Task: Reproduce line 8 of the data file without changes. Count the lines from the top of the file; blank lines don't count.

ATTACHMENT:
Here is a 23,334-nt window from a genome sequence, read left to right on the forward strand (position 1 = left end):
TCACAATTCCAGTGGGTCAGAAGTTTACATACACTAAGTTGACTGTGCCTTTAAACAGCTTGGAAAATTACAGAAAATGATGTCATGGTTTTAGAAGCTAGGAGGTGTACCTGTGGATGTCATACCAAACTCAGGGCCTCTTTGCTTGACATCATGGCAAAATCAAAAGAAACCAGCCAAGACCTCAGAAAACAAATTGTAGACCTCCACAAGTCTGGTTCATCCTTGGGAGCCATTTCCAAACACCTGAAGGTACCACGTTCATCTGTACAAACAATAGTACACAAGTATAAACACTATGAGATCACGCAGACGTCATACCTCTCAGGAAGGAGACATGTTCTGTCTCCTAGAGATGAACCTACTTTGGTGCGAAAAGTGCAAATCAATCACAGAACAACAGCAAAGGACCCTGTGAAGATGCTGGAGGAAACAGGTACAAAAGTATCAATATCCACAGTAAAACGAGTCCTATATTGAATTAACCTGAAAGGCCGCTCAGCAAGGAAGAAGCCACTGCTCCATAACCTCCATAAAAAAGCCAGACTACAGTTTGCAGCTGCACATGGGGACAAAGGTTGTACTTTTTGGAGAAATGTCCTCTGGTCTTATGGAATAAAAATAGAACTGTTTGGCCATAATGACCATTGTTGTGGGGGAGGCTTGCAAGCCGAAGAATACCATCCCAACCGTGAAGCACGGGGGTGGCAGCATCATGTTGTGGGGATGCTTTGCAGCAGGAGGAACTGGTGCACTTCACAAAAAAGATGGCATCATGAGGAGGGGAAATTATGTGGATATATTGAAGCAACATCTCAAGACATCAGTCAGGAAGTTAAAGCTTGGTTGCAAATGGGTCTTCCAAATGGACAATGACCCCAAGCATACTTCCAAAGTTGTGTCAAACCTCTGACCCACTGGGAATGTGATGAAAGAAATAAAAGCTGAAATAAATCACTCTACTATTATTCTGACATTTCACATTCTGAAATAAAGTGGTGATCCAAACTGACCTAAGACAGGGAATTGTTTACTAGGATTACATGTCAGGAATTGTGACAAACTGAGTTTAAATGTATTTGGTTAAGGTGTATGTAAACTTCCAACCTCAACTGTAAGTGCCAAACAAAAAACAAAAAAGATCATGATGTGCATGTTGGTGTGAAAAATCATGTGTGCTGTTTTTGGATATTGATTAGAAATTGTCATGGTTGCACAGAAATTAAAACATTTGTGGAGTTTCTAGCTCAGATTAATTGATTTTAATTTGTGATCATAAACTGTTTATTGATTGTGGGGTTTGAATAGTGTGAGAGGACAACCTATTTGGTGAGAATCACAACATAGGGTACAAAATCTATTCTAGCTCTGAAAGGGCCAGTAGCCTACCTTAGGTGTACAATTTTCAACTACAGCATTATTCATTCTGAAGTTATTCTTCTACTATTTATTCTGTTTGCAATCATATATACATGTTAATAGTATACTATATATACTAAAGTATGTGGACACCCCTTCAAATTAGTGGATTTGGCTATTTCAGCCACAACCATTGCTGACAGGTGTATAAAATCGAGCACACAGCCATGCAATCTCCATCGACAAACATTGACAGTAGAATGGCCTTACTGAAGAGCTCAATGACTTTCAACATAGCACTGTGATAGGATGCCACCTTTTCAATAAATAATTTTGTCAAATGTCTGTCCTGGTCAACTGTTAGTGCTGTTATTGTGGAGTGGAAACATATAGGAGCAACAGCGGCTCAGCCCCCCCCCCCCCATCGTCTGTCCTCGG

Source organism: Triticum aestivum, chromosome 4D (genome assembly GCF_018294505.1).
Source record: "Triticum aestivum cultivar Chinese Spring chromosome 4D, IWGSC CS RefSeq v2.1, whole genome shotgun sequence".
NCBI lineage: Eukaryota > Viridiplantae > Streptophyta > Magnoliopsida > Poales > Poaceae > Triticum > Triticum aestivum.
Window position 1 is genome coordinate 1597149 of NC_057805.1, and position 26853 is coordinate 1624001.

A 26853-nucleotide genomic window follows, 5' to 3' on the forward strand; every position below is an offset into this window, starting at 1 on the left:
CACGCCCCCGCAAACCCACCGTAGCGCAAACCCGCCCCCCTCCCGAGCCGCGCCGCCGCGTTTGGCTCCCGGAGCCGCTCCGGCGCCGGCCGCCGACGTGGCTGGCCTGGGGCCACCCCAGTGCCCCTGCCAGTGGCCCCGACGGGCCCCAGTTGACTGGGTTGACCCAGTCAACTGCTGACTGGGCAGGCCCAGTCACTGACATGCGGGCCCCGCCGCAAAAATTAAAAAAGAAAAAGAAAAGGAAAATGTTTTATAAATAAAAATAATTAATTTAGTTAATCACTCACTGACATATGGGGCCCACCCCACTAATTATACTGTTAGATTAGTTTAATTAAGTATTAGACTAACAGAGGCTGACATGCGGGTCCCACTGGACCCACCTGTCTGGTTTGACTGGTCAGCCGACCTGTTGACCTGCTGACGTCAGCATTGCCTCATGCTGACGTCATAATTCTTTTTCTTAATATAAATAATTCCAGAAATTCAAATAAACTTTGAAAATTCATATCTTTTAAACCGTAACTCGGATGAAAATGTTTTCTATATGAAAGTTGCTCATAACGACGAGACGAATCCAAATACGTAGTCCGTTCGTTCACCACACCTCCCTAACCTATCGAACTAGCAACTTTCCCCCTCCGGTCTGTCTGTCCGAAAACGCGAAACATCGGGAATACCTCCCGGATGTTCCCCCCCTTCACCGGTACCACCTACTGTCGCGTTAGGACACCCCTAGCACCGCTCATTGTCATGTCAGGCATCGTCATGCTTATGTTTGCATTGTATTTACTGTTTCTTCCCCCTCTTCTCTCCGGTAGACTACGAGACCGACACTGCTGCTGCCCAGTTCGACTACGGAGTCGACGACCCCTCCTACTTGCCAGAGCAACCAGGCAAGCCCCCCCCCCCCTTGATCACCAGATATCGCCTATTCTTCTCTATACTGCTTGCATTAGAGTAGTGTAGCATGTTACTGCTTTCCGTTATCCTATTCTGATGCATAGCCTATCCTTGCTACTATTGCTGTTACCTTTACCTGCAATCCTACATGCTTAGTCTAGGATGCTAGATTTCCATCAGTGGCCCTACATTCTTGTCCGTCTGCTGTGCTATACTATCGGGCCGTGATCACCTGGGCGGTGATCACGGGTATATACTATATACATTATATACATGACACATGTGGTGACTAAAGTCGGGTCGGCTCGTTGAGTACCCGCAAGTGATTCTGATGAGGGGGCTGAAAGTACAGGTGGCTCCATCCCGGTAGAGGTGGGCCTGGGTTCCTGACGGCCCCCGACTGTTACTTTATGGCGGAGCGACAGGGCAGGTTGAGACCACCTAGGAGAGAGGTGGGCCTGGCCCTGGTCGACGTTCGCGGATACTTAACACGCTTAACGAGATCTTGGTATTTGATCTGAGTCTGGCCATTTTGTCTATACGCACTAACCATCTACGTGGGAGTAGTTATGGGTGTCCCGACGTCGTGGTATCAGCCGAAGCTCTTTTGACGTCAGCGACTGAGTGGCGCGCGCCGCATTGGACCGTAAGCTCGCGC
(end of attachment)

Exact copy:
CACGCCCCCGCAAACCCACCGTAGCGCAAACCCGCCCCCCTCCCGAGCCGCGCCGCCGCGTTTGGCTCCCGGAGCCGCTCCGGCGCCGGCCGCCGACGTGGCTGGCCTGGGGCCACCCCAGTGCCCCTGCCAGTGGCCCCGACGGGCCCCAGTTGACTGGGTTGACCCAGTCAACTGCTGACTGGGCAGGCCCAGTCACTGACATGCGGGCCCCGCCGCAAAAATTAAAAAAGAAAAAGAAAAGGAAAATGTTTTATAAATAAAAATAATTAATTTAGTTAATCACTCACTGACATATGGGGCCCACCCCACTAATTATACTGTTAGATTAGTTTAATTAAGTATTAGACTAACAGAGGCTGACATGCGGGTCCCACTGGACCCACCTGTCTGGTTTGACTGGTCAGCCGACCTGTTGACCTGCTGACGTCAGCATTGCCTCATGCTGACGTCATAATTCTTTTTCTTAATATAAATAATTCCAGAAATTCAAATAAACTTTGAAAATTCATATCTTTTAAACCGTAACTCGGATGAAAATGTTTTCTATATGAAAGTTGCTCATAACGACGAGACGAATCCAAATACGTAGTCCGTTCGTTCACCACACCTCCCTAACCTATCGAACTAGCAACTTTCCCCCTCCGGTCTGTCTGTCCGAAAACGCGAAACATCGGGAATACCTCCCGGATGTTCCCCCCCTTCACCGGTACCACCTACTGTCGCGTTAGGACACCCCTAGCACCGCTCATTGTCATGTCAGGCATCGTCATGCTTATGTTTGCATTGTATTTACTGTTTCTTCCCCCTCTTCTCTCCGGTAGACTACGAGACCGACACTGCTGCTGCCCAGTTCGACTACGGAGTCGACGACCCCTCCTACTTGCCAGAGCAACCAGGCAAGCCCCCCCCCCCCTTGATCACCAGATATCGCCTATTCTTCTCTATACTGCTTGCATTAGAGTAGTGTAGCATGTTACTGCTTTCCGTTATCCTATTCTGATGCATAGCCTATCCTTGCTACTATTGCTGTTACCTTTACCTGCAATCCTACATGCTTAGTCTAGGATGCTAGATTTCCATCAGTGGCCCTACATTCTTGTCCGTCTGCTGTGCTATACTATCGGGCCGTGATCACCTGGGCGGTGATCACGGGTATATACTATATACATTATATACATGACACATGTGGTGACTAAAGTCGGGTCGGCTCGTTGAGTACCCGCAAGTGATTCTGATGAGGGGGCTGAAAGTACAGGTGGCTCCATCCCGGTAGAGGTGGGCCTGGGTTCCTGACGGCCCCCGACTGTTACTTTATGGCGGAGCGACAGGGCAGGTTGAGACCACCTAGGAGAGAGGTGGGCCTGGCCCTGGTCGACGTTCGCGGATACTTAACACGCTTAACGAGATCTTGGTATTTGATCTGAGTCTGGCCATTTTGTCTATACGCACTAACCATCTACGTGGGAGTAGTTATGGGTGTCCCGACGTCGTGGTATCAGCCGAAGCTCTTTTGACGTCAGCGACTGAGTGGCGCGCGCCGCATTGGACCGTAAGCTCGCGC